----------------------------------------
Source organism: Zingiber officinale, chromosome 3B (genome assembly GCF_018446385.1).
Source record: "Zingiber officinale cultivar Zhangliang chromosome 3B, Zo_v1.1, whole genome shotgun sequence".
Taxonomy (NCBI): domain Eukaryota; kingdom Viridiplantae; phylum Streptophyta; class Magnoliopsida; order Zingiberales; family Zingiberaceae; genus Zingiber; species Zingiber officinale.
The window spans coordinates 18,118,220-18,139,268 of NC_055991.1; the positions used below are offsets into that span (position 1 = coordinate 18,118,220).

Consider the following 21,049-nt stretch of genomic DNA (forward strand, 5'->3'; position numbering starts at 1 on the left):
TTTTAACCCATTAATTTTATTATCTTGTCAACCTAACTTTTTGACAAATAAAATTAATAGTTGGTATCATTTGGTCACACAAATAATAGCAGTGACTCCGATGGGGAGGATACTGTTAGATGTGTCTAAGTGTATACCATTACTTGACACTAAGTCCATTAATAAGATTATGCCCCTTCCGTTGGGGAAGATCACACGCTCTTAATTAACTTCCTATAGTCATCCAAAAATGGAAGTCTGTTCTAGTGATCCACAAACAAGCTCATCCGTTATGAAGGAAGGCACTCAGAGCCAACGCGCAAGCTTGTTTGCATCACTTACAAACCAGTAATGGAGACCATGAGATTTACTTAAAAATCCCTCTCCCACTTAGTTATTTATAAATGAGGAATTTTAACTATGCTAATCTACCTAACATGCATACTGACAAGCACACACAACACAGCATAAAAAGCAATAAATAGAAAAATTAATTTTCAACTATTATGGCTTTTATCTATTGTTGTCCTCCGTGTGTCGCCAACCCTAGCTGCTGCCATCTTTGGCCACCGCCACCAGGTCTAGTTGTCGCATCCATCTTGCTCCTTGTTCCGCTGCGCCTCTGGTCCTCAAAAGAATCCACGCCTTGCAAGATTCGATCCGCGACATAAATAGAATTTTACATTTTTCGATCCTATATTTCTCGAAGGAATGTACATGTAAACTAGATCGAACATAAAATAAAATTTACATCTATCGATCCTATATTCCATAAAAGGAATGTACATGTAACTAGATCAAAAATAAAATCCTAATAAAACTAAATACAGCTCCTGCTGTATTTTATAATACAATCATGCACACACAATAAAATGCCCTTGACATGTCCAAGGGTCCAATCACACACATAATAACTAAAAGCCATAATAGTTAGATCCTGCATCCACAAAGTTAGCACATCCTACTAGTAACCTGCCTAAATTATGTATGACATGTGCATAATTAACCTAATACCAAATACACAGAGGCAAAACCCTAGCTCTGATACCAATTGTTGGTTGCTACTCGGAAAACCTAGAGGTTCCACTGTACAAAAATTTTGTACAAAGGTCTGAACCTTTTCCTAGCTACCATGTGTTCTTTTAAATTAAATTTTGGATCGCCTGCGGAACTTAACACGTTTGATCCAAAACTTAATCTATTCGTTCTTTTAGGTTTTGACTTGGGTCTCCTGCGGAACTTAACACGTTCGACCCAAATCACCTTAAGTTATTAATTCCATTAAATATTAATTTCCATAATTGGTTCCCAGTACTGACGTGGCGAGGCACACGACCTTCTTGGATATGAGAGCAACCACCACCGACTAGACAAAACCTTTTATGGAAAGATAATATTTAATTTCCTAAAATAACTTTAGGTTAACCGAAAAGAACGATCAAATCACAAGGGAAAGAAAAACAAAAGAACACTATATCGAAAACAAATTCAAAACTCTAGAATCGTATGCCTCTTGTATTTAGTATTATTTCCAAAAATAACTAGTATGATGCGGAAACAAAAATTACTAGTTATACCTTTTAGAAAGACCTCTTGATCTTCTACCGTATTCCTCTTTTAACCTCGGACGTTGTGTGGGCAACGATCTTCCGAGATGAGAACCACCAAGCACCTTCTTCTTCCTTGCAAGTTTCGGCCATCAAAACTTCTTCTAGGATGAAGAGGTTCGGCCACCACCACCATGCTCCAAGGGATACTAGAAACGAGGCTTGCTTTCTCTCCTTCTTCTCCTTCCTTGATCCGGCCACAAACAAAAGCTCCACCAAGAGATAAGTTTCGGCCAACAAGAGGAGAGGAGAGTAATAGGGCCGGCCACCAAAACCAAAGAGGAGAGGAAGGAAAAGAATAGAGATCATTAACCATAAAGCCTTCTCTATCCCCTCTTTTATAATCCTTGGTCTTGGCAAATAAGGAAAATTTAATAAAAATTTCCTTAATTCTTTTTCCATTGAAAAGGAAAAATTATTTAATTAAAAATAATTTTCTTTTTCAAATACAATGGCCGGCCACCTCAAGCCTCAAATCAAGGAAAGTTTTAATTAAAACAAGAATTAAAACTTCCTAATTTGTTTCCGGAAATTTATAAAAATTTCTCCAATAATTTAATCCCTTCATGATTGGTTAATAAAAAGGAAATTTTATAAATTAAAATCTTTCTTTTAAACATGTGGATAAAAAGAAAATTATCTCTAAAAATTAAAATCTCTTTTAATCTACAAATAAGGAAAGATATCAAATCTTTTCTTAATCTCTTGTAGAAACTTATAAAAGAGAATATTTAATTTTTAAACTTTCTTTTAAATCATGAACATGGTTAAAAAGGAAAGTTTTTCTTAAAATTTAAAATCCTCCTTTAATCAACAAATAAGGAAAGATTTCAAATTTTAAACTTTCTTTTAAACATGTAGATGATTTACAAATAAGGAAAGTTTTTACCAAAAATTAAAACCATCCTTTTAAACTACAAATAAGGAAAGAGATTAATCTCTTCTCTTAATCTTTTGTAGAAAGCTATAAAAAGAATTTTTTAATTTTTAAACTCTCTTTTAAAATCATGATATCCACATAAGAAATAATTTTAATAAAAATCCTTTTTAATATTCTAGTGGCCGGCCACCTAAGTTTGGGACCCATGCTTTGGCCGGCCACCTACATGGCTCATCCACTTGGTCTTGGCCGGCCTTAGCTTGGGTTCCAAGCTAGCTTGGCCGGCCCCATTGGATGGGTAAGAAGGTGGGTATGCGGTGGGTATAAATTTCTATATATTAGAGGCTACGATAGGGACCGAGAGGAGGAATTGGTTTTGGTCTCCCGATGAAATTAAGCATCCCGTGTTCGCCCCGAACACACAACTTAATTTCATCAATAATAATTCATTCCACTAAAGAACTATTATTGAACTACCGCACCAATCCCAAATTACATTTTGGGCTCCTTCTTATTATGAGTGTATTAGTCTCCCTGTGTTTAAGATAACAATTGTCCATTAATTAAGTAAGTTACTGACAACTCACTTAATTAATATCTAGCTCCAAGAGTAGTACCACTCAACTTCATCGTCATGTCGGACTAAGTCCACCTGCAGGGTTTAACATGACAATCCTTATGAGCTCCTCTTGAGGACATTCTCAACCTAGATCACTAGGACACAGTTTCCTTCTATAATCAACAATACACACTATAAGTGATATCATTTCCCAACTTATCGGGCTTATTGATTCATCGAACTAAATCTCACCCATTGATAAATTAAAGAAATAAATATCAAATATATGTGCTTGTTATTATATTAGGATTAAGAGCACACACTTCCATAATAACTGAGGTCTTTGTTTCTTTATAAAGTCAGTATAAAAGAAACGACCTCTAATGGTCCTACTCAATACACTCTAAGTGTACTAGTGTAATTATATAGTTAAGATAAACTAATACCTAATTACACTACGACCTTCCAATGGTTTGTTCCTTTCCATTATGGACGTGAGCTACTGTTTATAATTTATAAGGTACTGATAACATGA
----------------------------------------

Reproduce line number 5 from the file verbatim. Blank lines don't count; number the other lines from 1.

Consider the following 21,049-nt stretch of genomic DNA (forward strand, 5'->3'; position numbering starts at 1 on the left):